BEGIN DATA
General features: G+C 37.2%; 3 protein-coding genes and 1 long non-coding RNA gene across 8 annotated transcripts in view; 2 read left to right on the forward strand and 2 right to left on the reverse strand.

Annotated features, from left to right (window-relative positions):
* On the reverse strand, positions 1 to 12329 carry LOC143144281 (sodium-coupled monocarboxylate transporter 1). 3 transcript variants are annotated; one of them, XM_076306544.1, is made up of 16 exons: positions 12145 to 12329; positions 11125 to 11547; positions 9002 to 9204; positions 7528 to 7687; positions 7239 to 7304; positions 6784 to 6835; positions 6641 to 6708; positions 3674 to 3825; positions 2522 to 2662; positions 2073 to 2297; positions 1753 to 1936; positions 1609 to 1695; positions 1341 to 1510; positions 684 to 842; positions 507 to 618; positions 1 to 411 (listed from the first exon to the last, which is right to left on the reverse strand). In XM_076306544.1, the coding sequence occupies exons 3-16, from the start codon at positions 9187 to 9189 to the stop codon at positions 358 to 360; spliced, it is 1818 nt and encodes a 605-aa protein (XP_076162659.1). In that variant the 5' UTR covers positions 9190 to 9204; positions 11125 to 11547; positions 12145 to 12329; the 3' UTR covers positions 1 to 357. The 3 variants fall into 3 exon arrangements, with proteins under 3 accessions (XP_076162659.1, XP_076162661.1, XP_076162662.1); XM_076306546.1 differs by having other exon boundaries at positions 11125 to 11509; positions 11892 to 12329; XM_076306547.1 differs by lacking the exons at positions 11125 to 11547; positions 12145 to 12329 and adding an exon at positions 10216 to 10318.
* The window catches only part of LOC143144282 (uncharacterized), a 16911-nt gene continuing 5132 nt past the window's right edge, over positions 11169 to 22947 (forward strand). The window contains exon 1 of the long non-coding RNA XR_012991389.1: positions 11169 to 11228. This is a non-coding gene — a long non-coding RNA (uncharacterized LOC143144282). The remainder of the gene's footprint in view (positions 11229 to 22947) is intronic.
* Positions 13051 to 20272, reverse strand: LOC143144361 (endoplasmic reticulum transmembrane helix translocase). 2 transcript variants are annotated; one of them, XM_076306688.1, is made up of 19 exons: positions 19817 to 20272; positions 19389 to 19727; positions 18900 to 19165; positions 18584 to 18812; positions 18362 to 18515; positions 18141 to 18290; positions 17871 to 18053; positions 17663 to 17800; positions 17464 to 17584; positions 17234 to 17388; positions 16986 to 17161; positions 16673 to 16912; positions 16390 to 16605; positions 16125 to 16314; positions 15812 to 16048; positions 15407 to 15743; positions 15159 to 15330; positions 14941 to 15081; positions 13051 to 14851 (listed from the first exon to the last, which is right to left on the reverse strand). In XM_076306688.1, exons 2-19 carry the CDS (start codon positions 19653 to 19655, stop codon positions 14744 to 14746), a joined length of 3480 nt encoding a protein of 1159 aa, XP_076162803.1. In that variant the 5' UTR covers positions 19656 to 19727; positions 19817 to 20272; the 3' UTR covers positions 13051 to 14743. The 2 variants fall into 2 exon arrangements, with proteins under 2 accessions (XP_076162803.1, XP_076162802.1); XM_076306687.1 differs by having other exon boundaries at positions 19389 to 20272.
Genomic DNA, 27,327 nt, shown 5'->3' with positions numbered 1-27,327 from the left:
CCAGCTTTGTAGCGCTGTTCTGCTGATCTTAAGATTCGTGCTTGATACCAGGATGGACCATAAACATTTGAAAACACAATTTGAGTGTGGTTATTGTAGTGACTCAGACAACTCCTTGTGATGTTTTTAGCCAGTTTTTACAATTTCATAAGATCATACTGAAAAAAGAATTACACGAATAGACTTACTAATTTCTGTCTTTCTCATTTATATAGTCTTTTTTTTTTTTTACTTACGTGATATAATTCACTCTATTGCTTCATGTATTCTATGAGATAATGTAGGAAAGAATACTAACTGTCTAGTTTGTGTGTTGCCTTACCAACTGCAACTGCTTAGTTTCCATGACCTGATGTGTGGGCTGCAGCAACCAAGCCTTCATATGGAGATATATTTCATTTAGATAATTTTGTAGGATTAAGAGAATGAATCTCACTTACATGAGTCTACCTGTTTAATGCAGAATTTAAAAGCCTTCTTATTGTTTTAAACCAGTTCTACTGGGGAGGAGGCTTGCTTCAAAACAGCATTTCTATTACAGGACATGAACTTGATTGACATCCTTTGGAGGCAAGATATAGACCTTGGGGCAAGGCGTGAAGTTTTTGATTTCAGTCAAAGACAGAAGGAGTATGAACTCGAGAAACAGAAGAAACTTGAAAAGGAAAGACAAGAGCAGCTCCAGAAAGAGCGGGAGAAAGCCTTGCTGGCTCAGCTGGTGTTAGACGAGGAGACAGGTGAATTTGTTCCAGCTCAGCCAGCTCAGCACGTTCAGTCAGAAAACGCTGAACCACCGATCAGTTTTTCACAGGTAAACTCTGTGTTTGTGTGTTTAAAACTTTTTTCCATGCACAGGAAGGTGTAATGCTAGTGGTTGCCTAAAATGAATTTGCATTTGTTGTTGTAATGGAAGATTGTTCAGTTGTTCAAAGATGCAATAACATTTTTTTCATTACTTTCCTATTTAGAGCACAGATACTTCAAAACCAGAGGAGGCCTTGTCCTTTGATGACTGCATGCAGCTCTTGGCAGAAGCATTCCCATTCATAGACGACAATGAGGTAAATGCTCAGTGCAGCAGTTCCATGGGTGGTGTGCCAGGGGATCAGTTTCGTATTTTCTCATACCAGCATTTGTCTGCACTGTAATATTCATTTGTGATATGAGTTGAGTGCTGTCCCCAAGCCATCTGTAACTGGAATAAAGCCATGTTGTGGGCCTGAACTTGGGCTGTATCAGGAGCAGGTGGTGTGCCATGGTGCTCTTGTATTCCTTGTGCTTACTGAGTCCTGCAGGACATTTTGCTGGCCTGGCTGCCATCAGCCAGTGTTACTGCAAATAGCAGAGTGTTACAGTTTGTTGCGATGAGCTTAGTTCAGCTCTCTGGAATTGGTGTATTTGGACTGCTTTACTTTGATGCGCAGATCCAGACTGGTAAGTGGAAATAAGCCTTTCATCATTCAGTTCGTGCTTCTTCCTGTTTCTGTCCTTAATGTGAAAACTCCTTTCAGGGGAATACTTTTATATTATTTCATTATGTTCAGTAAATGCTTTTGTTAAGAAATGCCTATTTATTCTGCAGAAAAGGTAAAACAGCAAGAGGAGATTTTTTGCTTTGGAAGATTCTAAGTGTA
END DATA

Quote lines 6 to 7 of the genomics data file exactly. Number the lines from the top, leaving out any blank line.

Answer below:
Genomic DNA, 27,327 nt, shown 5'->3' with positions numbered 1-27,327 from the left:
CCAGCTTTGTAGCGCTGTTCTGCTGATCTTAAGATTCGTGCTTGATACCAGGATGGACCATAAACATTTGAAAACACAATTTGAGTGTGGTTATTGTAGTGACTCAGACAACTCCTTGTGATGTTTTTAGCCAGTTTTTACAATTTCATAAGATCATACTGAAAAAAGAATTACACGAATAGACTTACTAATTTCTGTCTTTCTCATTTATATAGTCTTTTTTTTTTTTTACTTACGTGATATAATTCACTCTATTGCTTCATGTATTCTATGAGATAATGTAGGAAAGAATACTAACTGTCTAGTTTGTGTGTTGCCTTACCAACTGCAACTGCTTAGTTTCCATGACCTGATGTGTGGGCTGCAGCAACCAAGCCTTCATATGGAGATATATTTCATTTAGATAATTTTGTAGGATTAAGAGAATGAATCTCACTTACATGAGTCTACCTGTTTAATGCAGAATTTAAAAGCCTTCTTATTGTTTTAAACCAGTTCTACTGGGGAGGAGGCTTGCTTCAAAACAGCATTTCTATTACAGGACATGAACTTGATTGACATCCTTTGGAGGCAAGATATAGACCTTGGGGCAAGGCGTGAAGTTTTTGATTTCAGTCAAAGACAGAAGGAGTATGAACTCGAGAAACAGAAGAAACTTGAAAAGGAAAGACAAGAGCAGCTCCAGAAAGAGCGGGAGAAAGCCTTGCTGGCTCAGCTGGTGTTAGACGAGGAGACAGGTGAATTTGTTCCAGCTCAGCCAGCTCAGCACGTTCAGTCAGAAAACGCTGAACCACCGATCAGTTTTTCACAGGTAAACTCTGTGTTTGTGTGTTTAAAACTTTTTTCCATGCACAGGAAGGTGTAATGCTAGTGGTTGCCTAAAATGAATTTGCATTTGTTGTTGTAATGGAAGATTGTTCAGTTGTTCAAAGATGCAATAACATTTTTTTCATTACTTTCCTATTTAGAGCACAGATACTTCAAAACCAGAGGAGGCCTTGTCCTTTGATGACTGCATGCAGCTCTTGGCAGAAGCATTCCCATTCATAGACGACAATGAGGTAAATGCTCAGTGCAGCAGTTCCATGGGTGGTGTGCCAGGGGATCAGTTTCGTATTTTCTCATACCAGCATTTGTCTGCACTGTAATATTCATTTGTGATATGAGTTGAGTGCTGTCCCCAAGCCATCTGTAACTGGAATAAAGCCATGTTGTGGGCCTGAACTTGGGCTGTATCAGGAGCAGGTGGTGTGCCATGGTGCTCTTGTATTCCTTGTGCTTACTGAGTCCTGCAGGACATTTTGCTGGCCTGGCTGCCATCAGCCAGTGTTACTGCAAATAGCAGAGTGTTACAGTTTGTTGCGATGAGCTTAGTTCAGCTCTCTGGAATTGGTGTATTTGGACTGCTTTACTTTGATGCGCAGATCCAGACTGGTAAGTGGAAATAAGCCTTTCATCATTCAGTTCGTGCTTCTTCCTGTTTCTGTCCTTAATGTGAAAACTCCTTTCAGGGGAATACTTTTATATTATTTCATTATGTTCAGTAAATGCTTTTGTTAAGAAATGCCTATTTATTCTGCAGAAAAGGTAAAACAGCAAGAGGAGATTTTTTGCTTTGGAAGATTCTAAGTGTA